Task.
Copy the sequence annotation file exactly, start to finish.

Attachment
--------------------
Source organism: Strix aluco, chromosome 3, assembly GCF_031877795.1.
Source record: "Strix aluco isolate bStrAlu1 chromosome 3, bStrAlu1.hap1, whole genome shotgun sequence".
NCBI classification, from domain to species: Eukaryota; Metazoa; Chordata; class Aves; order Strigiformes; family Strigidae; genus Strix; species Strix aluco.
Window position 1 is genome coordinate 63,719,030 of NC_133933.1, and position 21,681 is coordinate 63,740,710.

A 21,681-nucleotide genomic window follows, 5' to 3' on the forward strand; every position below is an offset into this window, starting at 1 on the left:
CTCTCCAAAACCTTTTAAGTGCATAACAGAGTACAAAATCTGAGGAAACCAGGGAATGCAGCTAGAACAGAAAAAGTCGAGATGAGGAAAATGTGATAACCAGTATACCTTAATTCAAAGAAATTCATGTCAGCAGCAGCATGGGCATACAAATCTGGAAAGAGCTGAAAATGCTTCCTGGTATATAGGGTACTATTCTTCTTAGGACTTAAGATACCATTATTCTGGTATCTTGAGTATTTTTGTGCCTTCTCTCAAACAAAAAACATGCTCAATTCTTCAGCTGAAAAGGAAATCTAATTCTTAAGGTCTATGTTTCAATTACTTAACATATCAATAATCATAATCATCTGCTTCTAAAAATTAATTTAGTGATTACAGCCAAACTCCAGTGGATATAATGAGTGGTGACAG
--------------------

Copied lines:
Source organism: Strix aluco, chromosome 3, assembly GCF_031877795.1.
Source record: "Strix aluco isolate bStrAlu1 chromosome 3, bStrAlu1.hap1, whole genome shotgun sequence".
NCBI classification, from domain to species: Eukaryota; Metazoa; Chordata; class Aves; order Strigiformes; family Strigidae; genus Strix; species Strix aluco.
Window position 1 is genome coordinate 63,719,030 of NC_133933.1, and position 21,681 is coordinate 63,740,710.

A 21,681-nucleotide genomic window follows, 5' to 3' on the forward strand; every position below is an offset into this window, starting at 1 on the left:
CTCTCCAAAACCTTTTAAGTGCATAACAGAGTACAAAATCTGAGGAAACCAGGGAATGCAGCTAGAACAGAAAAAGTCGAGATGAGGAAAATGTGATAACCAGTATACCTTAATTCAAAGAAATTCATGTCAGCAGCAGCATGGGCATACAAATCTGGAAAGAGCTGAAAATGCTTCCTGGTATATAGGGTACTATTCTTCTTAGGACTTAAGATACCATTATTCTGGTATCTTGAGTATTTTTGTGCCTTCTCTCAAACAAAAAACATGCTCAATTCTTCAGCTGAAAAGGAAATCTAATTCTTAAGGTCTATGTTTCAATTACTTAACATATCAATAATCATAATCATCTGCTTCTAAAAATTAATTTAGTGATTACAGCCAAACTCCAGTGGATATAATGAGTGGTGACAG